Comedian Hasan Minhaj found success targeting people in power. Now he’s looking inward.

Warning: This article contains minor spoilers.

Comedian Hasan Minhaj has learned he has a line.

In his new Netflix special, Minhaj revealed that about three years ago, his daughter was rushed to the hospital after a letter laced with white powder fell onto her cheek while he was opening his mail. The doctor assured him it wasn’t anthrax but it was a wake-up call nonetheless.

As Minhaj found more notoriety with his stand-up, which has often criticized dictators and autocrats, he realized he had put his family in danger, he said.

After years of going after powerful people, Minhaj knew the risks associated with his work. But he learned he might’ve crossed a line when his family felt the consequences.

“For me, the sobering realization that I had coming out of that was, the things that I do can cause pain and damage to the people that I care about the most,” Minhaj, 37, told NBC News. “And that’s not fair to them because they don’t get to vote on it. They don’t get to be an editor to my comedy and my choices. They also didn’t sign up for it. They’re just getting to live through daddy’s decisions.”

In his new special, “Hasan Minhaj: The King’s Jester,” which comes out Oct. 4, Minhaj talks candidly about the evolution of his life as a father and the realities of his fame.

Hasan Minhaj ( Clifton Prescod / Netflix)
Hasan Minhaj ( Clifton Prescod / Netflix)

“It was an analysis of why I do and say what I do. And I think the reason why I wanted to talk about this now is [because] it is a moment where I am entering a new chapter of my life,” he said.

Fatherhood is complex for him. Minhaj, who previously spoke out about his complications with infertility, also opened up further about his experience and eventual surgery.

He said he shared for a few different reasons. “To me, great comedy is the art of confession. It’s the art of actually risking something,” he said. “And I wanted to kind of confess it to the audience.”

He also said that since his children were older now, he and his wife, Beena, felt comfortable sharing their story. But he said it was more than that.

“A lot of times the fertility issue is framed as a women’s issue, and I thought it was important [because] a lot of guys are going through it. A lot of guys have had to get varicose seal repair the way I did. There are some couples that are going through IVF. There’s a lot of people going through different family planning and their family journey is different. And I think it’s important to talk about it,” he said.

He and his wife moved from their home of nine years in Manhattan to Greenwich, Connecticut, during the pandemic.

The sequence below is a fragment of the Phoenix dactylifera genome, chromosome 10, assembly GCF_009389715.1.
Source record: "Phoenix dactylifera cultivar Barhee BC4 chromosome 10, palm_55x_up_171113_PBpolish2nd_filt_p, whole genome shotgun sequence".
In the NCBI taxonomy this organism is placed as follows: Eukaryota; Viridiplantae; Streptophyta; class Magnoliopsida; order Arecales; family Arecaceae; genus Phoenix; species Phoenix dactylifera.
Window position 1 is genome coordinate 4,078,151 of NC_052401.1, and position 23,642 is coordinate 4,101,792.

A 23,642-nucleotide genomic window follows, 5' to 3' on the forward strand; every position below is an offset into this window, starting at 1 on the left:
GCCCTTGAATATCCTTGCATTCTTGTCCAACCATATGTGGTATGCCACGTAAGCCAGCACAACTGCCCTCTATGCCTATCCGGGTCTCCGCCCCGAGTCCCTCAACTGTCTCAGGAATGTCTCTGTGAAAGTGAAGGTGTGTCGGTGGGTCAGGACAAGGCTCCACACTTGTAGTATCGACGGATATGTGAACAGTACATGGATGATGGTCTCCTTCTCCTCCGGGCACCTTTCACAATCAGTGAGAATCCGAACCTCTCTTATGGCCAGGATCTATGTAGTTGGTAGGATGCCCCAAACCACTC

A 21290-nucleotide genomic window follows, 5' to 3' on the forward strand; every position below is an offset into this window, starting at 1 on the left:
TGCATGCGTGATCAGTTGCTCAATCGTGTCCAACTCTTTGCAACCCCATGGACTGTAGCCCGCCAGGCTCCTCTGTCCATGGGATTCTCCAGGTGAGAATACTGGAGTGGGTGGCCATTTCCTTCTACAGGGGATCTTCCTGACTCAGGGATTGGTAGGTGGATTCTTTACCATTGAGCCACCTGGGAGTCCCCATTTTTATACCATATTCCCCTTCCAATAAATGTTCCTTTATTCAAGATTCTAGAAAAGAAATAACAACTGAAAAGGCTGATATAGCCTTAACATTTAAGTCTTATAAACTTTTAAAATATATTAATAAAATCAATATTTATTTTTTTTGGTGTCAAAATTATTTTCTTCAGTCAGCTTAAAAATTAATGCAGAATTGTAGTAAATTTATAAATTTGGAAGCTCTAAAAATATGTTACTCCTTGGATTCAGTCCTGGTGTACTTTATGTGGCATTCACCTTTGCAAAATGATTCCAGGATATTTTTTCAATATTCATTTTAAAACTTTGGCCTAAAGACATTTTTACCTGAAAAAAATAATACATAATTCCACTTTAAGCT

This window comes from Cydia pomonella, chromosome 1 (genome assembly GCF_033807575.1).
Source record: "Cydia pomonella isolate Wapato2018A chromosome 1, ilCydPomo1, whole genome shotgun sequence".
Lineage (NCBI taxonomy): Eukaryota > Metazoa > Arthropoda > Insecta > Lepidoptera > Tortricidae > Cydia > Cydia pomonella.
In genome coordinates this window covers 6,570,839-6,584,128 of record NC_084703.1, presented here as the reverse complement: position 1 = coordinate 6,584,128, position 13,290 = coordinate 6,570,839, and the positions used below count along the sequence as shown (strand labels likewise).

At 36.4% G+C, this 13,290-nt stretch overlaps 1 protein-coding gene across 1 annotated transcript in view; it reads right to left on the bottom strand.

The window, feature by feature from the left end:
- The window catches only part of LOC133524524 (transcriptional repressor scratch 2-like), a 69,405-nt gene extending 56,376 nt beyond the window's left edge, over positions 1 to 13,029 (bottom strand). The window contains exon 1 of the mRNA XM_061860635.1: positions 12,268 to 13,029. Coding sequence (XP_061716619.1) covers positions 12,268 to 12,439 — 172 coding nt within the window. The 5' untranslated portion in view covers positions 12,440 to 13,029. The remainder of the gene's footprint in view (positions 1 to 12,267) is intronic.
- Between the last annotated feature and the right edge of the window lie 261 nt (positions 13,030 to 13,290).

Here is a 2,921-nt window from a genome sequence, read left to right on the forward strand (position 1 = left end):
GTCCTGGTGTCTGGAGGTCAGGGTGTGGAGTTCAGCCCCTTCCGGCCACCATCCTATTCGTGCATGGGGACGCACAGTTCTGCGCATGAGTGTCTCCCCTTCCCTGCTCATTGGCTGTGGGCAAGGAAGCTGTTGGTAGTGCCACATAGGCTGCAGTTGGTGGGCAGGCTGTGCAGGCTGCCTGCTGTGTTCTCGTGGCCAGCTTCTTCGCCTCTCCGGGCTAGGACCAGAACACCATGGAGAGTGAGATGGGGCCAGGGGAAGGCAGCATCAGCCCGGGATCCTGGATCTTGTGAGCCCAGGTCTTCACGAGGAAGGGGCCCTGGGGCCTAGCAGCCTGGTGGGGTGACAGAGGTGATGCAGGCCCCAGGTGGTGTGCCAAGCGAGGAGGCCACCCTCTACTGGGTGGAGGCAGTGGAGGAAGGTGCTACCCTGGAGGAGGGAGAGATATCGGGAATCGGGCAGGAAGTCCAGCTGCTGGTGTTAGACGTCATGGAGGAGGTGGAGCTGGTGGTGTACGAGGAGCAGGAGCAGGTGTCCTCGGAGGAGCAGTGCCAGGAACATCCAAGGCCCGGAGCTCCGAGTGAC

“We just wanted to reverse gentrify,” he joked.

He said in reality, they moved because they wanted a space where their kids could play outdoors, have access to great public schools and live in an environment with a lot of greenery.

“My daughter during the pandemic — she was licking elevator buttons and running into the street. She’s wild! She was just really wild,” he joked.

He said he recognizes the experiences he had as a first-generation American and is grateful he has the privilege to move to the suburbs for his children.

“I realize that there’s something about my identity and upbringing. I’m kind of the bridge generation for my family. I speak Hindi and English and I had to vacillate and flip between the two. My kids don’t really have to do that,” he said. “They don’t have to really introduce themselves to the world the way I had to.”

He remembers always having to explain parts of his culture and religion like what Ramadan or Eid were to his peers.

“The ground that they’re going to be breaking will be very different than the ground that our generation is breaking and that’s OK. I think that’s beautiful. I think progress is beautiful,” he said.

Hasan Minhaj (Clifton Prescod / Netflix)
Hasan Minhaj (Clifton Prescod / Netflix)

Minhaj also had to come to terms with the challenges of balancing family and career.

He explained different controversies during his career that brought him more “clout,” including shading former senior adviser to Donald Trump, Jared Kushner, at the TIME 100 gala; attempting to set up a meeting with the crown prince of Saudi Arabia just days before the murder of Saudi journalist Jamal Khashoggi; and depicting hedge fund manager Randall Smith in a negative light on his show “Patriot Act with Hasan Minhaj.”

He said the anthrax incident, which he said was likely a result of those controversies, took a toll on his marriage as well and he had to reanalyze his online presence.

“That was a turning point for me because the news cycle moves at the flick of a wrist. I want to be with my family forever so I had to make some serious choices,” he said.

He said his first special, “Hasan Minhaj: Homecoming King,” was his introduction and a chance to show the world a “new Brown America,” but now, as an established figure in media and father of two, it was time to show people what he believed in rather than just who he was.

“For me, what’s important about the role of the jester in society,” he said, “is that they have an opportunity to show the king the truth. But the jester also must walk a fine line. And for me, it wasn’t about defining that line vis-à-vis what I tell dictators or autocrats, it actually was more of a personal look at what my line is vis-à-vis my family, and what lines I’m willing to draw to keep them safe and to keep my marriage healthy and happy.”

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